One learns, over time, that upon entering a prairie roadhouse or tavern, a stranger will typically face an awkward moment of silence and over-the-shoulder stares. A way of handling that awkwardness is to simply walk in as if you was wearing blinders, take a seat on a stool or at an empty table, and cheerfully order a beer.
Which I did recently when entering a micro brewery some 90 miles from home. After a couple of refreshing sips a waitress tapped my shoulder and asked my name. “A man over there says he knows you.”
Many years have passed since we’d last talked, yet there was a sense of recognition despite the softening of middle age and a change in hair style and color. Somehow I was able to pull off his name and was invited to join him at his table. “Have some,” he smiled, pointing to a plate of onion rings.
So began a late afternoon “happy hour” conversation. We caught each other up on the changes in our lives, of our sons, and if he was still growing his multiple rows of hot peppers in his country garden. Kayaking the Hawk came up, and we reminisced about this hidden treasure of the white water prairie river. Then, after a brief lull in the conversation, he asked if I’d heard about the farm accident that had killed a neighboring farmer we both knew.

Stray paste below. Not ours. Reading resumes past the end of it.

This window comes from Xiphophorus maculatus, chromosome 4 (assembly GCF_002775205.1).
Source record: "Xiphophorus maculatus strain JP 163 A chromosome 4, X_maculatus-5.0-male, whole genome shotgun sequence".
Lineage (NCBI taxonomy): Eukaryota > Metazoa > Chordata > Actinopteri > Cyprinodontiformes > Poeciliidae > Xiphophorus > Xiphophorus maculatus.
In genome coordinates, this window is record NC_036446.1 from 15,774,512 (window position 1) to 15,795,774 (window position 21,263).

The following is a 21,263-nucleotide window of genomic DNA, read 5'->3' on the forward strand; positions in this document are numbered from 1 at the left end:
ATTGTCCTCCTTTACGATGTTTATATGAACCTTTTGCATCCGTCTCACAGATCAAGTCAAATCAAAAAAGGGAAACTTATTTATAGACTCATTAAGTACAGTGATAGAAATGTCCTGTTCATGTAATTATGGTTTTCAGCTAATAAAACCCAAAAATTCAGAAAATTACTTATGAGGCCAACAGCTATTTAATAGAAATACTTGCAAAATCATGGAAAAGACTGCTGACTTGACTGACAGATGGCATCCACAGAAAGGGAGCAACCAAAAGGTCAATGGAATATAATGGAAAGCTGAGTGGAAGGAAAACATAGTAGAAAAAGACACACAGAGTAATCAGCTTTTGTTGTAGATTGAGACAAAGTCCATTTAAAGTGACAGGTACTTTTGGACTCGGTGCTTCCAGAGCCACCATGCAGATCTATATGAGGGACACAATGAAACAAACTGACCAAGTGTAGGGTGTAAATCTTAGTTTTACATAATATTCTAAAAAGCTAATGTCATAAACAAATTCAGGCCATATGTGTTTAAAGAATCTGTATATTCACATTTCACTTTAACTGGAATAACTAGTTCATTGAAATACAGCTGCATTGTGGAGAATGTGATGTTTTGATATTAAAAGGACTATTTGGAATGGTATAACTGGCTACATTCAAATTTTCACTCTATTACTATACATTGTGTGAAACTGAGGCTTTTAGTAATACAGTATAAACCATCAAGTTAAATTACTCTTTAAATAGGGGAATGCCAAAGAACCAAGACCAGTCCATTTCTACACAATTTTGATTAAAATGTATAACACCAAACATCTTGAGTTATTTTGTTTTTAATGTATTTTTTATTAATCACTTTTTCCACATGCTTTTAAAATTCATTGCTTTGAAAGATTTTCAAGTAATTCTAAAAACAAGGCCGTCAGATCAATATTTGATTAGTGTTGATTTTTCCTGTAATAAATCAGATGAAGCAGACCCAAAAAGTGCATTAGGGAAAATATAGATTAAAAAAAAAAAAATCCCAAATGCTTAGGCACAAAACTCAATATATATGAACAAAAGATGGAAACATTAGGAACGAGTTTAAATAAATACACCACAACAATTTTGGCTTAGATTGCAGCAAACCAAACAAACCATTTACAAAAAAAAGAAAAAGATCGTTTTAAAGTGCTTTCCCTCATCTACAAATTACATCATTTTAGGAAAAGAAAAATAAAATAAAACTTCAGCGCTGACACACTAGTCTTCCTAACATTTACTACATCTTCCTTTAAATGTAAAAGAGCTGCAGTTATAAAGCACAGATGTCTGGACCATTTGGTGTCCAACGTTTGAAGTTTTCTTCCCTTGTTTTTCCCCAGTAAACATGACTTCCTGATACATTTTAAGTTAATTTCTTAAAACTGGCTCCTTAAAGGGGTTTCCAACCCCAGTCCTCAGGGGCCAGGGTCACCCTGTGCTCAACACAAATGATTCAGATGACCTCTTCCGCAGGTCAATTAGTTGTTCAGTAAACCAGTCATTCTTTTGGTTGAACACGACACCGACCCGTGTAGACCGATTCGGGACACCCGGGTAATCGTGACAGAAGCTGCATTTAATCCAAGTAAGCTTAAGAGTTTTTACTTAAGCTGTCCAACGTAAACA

I hadn’t, and images of the man flashed through mentally. There was that instant sense of sadness, for the farmer was a good person. At one point the farmer and his brothers were running a wide stretch of acres across the top of the county. Like the others in his generation of family, he was an outgoing man with a genuine smile, and was generally friendly and engaging even when realizing he was on a opposite side of the table on issues. One of the last of those table defining issues involved the clearing of miles upon miles of tall, stately cottonwoods that skirted a drainage ditch on his and neighboring farms.